Friday Beetle Blogging: A Buttload of Hydrogen Cyanide

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A Paropsisterna sp. eucalyptus leaf beetle larva everts its hindgut to expose its volatile defensive chemicals.

Among the more conspicuous insects we encountered during our Australian travels were Paropsisterna eucalyptus leaf beetles. Most trees I looked at in southern Australia hosted clusters of pudgy yellow larvae hanging around in plain view, munching on the aromatic leaves in happy abandon.

The beetles have good reason to be seen: they are toxic. Unusually among insects, this beetle’s arsenal includes hydrogen cyanide. By advertising this fact to would-be predators, they avoid becoming a bird’s lunch.

An aggregation of Paropsisterna sp. eucalyptus leaf beetle larvae.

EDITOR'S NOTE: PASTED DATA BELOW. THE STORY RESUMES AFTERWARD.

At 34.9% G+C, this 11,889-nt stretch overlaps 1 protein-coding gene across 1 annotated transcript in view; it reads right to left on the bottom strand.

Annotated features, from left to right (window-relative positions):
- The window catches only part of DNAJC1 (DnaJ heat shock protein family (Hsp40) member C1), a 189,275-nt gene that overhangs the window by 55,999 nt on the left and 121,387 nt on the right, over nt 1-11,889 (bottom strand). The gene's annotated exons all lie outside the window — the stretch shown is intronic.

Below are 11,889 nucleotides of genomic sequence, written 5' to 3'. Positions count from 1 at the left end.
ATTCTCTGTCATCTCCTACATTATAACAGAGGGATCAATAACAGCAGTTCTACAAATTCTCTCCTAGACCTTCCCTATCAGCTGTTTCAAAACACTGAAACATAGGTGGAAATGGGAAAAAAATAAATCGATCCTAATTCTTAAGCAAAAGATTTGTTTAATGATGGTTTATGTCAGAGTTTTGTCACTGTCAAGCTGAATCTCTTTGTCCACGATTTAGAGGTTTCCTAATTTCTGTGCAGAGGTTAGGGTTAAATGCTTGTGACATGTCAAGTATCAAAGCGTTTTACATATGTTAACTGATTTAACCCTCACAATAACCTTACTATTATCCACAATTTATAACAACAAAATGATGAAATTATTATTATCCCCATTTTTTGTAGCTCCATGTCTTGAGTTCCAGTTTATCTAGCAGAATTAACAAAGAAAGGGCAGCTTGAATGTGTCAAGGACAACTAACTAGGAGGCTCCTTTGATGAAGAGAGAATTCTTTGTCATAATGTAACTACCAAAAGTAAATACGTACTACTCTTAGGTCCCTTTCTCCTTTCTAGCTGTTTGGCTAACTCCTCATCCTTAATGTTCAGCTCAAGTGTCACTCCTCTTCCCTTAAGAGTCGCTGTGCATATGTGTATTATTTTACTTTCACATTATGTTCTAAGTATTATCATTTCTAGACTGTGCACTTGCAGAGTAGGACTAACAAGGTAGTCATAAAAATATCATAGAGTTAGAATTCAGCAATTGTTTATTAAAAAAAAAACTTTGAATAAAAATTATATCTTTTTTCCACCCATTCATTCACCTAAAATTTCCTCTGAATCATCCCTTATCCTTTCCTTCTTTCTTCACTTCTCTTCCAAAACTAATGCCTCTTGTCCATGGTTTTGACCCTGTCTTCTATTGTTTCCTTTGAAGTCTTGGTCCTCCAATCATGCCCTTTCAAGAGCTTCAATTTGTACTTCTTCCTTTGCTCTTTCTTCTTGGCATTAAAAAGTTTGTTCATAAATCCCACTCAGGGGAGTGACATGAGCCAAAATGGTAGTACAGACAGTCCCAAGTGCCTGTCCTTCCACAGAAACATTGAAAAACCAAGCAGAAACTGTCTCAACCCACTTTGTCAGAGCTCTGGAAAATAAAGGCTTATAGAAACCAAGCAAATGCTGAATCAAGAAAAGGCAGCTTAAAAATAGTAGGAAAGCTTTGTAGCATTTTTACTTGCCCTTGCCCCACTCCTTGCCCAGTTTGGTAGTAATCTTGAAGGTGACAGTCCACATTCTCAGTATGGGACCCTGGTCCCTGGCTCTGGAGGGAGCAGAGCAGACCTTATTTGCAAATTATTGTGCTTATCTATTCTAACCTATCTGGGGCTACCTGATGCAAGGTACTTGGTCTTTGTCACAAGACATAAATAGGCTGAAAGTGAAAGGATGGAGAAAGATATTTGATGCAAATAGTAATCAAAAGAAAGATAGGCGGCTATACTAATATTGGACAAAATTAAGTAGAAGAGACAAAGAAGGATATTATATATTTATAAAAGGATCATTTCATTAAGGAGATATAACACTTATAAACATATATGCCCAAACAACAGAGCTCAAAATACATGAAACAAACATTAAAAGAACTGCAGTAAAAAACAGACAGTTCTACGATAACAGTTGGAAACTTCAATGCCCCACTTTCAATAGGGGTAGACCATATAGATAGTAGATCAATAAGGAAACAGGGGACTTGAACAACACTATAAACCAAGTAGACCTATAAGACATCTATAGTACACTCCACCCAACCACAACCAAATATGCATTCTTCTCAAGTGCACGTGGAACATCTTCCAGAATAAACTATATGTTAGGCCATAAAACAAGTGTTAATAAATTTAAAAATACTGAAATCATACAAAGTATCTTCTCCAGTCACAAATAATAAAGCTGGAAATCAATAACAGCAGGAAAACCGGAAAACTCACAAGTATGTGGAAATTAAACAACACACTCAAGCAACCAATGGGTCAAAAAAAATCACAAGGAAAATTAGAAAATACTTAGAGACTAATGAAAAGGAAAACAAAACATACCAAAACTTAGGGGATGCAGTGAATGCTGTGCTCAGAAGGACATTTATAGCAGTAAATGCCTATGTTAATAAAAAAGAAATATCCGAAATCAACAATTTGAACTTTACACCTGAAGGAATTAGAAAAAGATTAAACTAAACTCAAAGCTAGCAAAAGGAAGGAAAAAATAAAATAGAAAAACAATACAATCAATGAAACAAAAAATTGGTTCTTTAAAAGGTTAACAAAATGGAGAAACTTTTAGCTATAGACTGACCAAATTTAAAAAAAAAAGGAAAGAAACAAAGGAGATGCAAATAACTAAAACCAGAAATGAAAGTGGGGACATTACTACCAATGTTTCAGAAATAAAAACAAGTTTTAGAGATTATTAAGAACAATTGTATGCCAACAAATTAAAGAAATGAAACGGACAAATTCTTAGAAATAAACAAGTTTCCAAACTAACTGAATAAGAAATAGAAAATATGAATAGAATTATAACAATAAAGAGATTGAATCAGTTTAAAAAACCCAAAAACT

source: Moore, B. P. 1967. Hydrogen Cyanide in the Defensive Secretions of Larval Paropsini (Coleoptera: Chrysomelidae). Australian Journal of Entomology 6: 36-38.

3 thoughts on “Friday Beetle Blogging: A Buttload of Hydrogen Cyanide”

  1. I’m surprised cyanide as a defense hasn’t popped up more across insect taxa as a means of defense. The disparate taxa in which it has shown up (and other invertebrates also, eg millipedes) suggests the evolutionary potential is there – once it does show up you’d think it would ‘spread like wildfire’ (in an evolutionary sense).

    Anyway, great photos – chemical defense in insects is perhaps my favorite non-systematic subject.

    1. Chemical defense and offense certainly has become a major evolutionary pathway in plants. I would suggest that insects are just not as capable a biochemical development forge. Consider that most ‘poisonous’ insects actually get their poisons by sequestering plant poisons.

      Perhaps insects have just concentrated on other, more profitable solutions. Whatever they are, they seem to work pretty well, especially in beetles and flies, LOL.

  2. Pingback: Chemical Warfare and Evolution | Ask an Entomologist

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